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264 viewsAll GS PapersGS Paper 2
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Approach :

  1. Intro – state the dismal picture of India’s higher education system.
  2. Briefly state about NIRF and its parameters.
  3. Pointwise bring out the shortcomings of the NIRF.
  4. Conclusion.

India lags on the indicator of educational attainment and literacy both in terms of quality and quantity, even after almost 75 years of independence. There are handful institutions that have in recent years outperformed others to reserve places in national and international ranks.

Only three universities in India could shine in the recent QS World Rankings, 2022 published by global higher education think-tank QS Quacquarelli Symonds. These are : Tata Institute of Fundamental Research, Mumbai; Indian Institute of Technology, Bombay and the Indian Institute of Science, Bangalore.

At the national level, the Union Education ministry publishes the National Institutional Ranking Framework (NIRF). This framework ranks 100 institutions under different categories over a comprehensive list of parameters divided into the following : (a) Teaching, (b) Learning and Resources, (c) Research and Professional Practice, (d) Graduation Outcomes, (d) Outreach and Inclusivity, (e) Peer Perception.

The institutes ranked well in this framework presents a reality that the Indian academic mass may hesitate to accept. This is because :

  • Exclusive representation: An analysis of the inclusivity of the framework can be done based on its representativeness in quantity and quality terms.
  • In quantity terms, contrasting the number of participating institutions with that of the existing number of institutions presents a worrying figure. There are 1,043 universities, 42,343 colleges and 11,779 stand-alone institutions, according to India Survey on Higher Education.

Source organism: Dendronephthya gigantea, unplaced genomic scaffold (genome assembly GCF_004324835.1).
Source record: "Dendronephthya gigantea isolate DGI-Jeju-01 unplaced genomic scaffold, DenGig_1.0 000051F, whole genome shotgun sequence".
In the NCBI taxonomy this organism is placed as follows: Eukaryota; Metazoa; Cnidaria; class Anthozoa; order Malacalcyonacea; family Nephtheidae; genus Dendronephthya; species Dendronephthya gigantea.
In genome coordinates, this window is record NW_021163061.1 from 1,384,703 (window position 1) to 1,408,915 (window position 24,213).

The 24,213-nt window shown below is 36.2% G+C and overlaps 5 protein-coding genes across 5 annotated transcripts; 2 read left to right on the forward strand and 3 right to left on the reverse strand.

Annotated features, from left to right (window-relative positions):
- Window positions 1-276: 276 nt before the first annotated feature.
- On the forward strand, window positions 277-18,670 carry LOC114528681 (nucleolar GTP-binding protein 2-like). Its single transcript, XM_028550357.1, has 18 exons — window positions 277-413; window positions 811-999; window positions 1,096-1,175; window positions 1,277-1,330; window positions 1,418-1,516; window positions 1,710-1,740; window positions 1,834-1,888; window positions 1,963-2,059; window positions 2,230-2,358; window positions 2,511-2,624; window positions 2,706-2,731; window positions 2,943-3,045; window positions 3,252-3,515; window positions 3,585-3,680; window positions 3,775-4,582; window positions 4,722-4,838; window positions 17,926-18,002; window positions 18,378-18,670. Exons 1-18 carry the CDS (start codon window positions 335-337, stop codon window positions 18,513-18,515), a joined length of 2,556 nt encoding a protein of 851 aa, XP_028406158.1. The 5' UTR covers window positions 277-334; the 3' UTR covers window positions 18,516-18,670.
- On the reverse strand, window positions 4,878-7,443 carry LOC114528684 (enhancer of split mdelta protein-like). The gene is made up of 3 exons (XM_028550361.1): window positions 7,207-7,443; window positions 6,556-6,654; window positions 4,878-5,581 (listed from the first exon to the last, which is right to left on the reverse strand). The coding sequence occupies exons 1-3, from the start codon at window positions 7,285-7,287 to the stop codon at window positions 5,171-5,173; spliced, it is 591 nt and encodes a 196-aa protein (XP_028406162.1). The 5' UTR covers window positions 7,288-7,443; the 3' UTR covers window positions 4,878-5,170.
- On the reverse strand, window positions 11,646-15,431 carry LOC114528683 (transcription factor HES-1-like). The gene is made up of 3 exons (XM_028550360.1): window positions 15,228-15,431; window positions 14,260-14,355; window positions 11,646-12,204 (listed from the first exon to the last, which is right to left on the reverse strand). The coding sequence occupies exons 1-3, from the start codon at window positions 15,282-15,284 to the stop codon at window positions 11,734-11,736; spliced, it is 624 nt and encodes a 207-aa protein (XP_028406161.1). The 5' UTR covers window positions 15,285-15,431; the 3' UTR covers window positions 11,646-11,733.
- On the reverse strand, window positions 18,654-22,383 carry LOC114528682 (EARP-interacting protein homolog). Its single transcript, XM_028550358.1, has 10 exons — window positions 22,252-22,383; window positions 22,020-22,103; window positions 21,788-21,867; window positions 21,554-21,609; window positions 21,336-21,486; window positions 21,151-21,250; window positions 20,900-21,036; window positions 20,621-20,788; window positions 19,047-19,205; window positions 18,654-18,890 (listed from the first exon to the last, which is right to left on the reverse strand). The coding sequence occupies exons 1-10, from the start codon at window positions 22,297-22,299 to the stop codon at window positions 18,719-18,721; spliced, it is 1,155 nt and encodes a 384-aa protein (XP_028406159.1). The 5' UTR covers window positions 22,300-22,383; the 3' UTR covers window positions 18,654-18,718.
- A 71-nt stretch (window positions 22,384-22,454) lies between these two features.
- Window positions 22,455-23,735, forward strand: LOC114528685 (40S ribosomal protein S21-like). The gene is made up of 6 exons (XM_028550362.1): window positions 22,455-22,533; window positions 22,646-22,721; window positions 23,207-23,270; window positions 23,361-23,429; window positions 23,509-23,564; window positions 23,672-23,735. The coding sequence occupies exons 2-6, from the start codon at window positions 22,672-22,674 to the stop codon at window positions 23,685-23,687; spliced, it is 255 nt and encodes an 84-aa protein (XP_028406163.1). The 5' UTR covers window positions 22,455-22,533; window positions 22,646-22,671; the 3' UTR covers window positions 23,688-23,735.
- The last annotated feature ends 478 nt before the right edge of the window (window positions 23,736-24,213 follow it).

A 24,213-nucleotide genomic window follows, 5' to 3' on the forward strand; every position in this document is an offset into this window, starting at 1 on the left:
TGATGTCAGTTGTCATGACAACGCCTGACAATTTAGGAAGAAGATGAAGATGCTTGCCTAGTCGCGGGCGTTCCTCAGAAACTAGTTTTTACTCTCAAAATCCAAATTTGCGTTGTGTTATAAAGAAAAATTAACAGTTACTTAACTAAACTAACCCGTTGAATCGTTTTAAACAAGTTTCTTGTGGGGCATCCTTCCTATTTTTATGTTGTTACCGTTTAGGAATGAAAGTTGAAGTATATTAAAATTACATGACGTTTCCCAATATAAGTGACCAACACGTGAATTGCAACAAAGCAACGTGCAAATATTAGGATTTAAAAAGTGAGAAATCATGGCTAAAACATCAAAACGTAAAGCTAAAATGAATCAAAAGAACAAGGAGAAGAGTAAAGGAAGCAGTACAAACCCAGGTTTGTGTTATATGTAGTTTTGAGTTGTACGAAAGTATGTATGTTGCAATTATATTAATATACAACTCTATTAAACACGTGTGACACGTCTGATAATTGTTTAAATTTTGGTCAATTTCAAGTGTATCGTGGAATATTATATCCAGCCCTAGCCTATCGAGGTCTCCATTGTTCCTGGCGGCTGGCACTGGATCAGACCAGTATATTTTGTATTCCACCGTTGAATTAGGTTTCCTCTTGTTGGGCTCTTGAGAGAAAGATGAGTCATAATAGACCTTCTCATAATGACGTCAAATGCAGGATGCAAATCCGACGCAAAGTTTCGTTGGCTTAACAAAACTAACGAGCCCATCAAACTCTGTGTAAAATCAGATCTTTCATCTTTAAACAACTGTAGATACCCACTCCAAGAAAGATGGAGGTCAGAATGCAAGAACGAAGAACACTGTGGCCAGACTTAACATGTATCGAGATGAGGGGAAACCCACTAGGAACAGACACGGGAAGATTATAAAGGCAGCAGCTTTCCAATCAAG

• In NIRF 2022 ranking for colleges, however, only 2,270 entries were made. This roughly accounts for 5% of the total colleges in India. Similar is the case for NIRF 2022 ranking in the “overall” category: 1,875 entries are made, which accounts for 3% of all the institutions in India.
  • Flawed framework of assessment : The national metric presented by the different parameters of the NIRF is flawed in itself.
  • NIRF ranks institutes in different categories to take into account the heterogeneity across disciplines. But it is also important to ensure equity in the assessment rather than just equality.
  • In simpler terms, a mediocre college in the rural areas of India might have outperformed the top-ranked institutions in a framework that assesses the expected outcomes based on the resources, infrastructure and exposure available to it. Within the framework representation, there exists a huge performance gap.
  • This significant difference creates serious policy questions of inequality in the performance of institutes.
  • Skewedness: The report also highlighted that not only academic excellence (indicated by NIRF score) is concentrated in few institutions, but also in few states and cities. The major disadvantage of this unequal spread of quality academic opportunities also creates huge inequality in quality educational attainment and equity in rendering higher education services.

The above arguments shows the precarity of the scenario that this NIRF also needs immediate consideration and effective action.

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